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Cat Division

Parrot Division

Companion Bird Awareness Month – Promoting Companion Bird Education

by Sheila Blanchette

Before I was a Certified Parrot Behavior Consultant, I started promoting companion bird education while volunteering at the Massachusetts Society for the Prevention of Cruelty to Animals (MSPCA) at Nevins Farm in Methuen, Mass.. When I began volunteering back in 2010, I was told that January was Bird Adoption Month. I was so enthusiastic about promoting companion birds that I knew I wanted to get involved as soon as possible! In January 2011, I started my first education table at the MSPCA Nevins Farm. Each weekend in that month, I assisted with questions and answers from the public.

The Business of Behavior

Testifying in Court

by Melissa McMath Hatfield

As professionals in the field of applied animal behavior, we are well-placed to understand the antecedents that cause an animal to act in a certain way.

Dog Division

Three Leash Reactive Dog Cases

by Adria Karlsson

The way a behavior consultant approaches a case is dependent on their education and background. As an applied behavior analyst, I approach my work as a behavior consultant with a bias toward that science. I want to understand the antecedent-behavior-consequence sequence at work. I want to understand what the behavior means to the animal. To unpack what this looks like, I’m going to present you with three case studies. 

Shelter Division

Playgroups the LIMA Way

Emily Strong Playgroups are undoubtedly a beneficial practice in shelters and rescue groups, and...


Spotlight on Research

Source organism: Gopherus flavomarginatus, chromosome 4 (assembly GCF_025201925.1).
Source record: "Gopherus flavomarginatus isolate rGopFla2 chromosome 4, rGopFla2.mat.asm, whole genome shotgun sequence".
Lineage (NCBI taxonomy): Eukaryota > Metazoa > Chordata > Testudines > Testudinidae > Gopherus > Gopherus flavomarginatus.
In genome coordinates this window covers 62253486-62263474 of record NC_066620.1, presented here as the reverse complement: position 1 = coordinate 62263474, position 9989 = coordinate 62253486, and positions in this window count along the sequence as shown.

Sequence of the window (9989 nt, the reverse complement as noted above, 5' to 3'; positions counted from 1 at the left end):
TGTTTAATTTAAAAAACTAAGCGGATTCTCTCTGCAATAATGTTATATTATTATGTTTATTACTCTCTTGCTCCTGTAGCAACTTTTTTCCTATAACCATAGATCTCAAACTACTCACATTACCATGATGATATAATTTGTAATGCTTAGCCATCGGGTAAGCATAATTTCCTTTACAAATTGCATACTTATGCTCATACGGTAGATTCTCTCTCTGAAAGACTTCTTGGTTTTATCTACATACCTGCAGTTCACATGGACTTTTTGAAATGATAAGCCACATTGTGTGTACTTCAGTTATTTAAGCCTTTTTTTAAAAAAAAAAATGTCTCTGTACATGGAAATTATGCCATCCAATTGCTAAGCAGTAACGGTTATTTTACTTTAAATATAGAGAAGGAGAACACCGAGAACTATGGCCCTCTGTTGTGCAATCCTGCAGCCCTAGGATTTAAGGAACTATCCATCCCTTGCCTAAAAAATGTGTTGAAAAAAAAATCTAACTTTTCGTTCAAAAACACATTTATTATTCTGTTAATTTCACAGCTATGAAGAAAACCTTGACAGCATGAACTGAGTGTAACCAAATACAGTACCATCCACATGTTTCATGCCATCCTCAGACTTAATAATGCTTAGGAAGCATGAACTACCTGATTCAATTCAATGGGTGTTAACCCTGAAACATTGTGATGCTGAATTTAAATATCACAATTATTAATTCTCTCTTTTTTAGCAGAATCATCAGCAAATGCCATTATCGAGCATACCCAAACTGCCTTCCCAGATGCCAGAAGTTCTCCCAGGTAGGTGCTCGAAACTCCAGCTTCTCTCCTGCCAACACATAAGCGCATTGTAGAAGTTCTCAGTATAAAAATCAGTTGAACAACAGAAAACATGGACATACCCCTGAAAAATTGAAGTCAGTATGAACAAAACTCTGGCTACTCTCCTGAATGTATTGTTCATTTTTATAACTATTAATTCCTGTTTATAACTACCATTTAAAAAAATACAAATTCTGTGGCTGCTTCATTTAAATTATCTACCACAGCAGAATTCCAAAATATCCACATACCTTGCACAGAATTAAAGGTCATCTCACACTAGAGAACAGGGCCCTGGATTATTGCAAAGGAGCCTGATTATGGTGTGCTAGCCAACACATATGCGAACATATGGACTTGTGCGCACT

This issue, we talked to Lauren Robinson, recent PhD graduate from the University of Edinburgh. Lauren’s work focuses on how we measure personality and welfare, and how these two areas interact. She has worked with many different species, from puppies to penguins, but has focused on understanding the welfare of captive primates.

Horse Division

Why Train Voluntary Cooperation in Horses?

by Robin Foster, PhD

The basic goal of animal training is to control another individual’s behavior. Cooperation is the ideal outcome, but when aversive training methods are used the animal’s cooperation is compulsory, not voluntary.  Worse yet, aversive control can evoke unwanted resistance and oppositional responses. As a horse behaviorist, the severe behavior problems I’m called in to see surprise me less than how readily horses give in to aversive control.

Working Animals Division

Service Dog Temperament Versus Behaviour: What to Measure and When

by Helen Vaterlaws-Whiteside

The unique dog-human relationship has led to the dog’s integral place within our society. As well as being our companions, dogs’ adaptation to our lifestyle has resulted in their exceptional ability to work in a wide variety of roles, such as military dogs, police dogs, assistance dogs, and emotional support dogs. Regardless of career, all service dog agencies face the challenge of maximising the effectiveness of their dogs within a continuously changing environment. In addition to optimising training, agencies must source or breed healthy dogs with a temperament suited to their careers.

Other Topics

Ask the Ethics Committee

Concerns about litigation can potentially limit dialogue about issues such as fear aggression. For example, if my dog is uneasy near strangers, I may be counseled not to talk openly about the dog's bite risk or put a "Do Not Pet" sign on the dog's harness, because to do so might increase my liability should my dog bite someone.

Karen Pryor Academy


The Modern Dog Trainer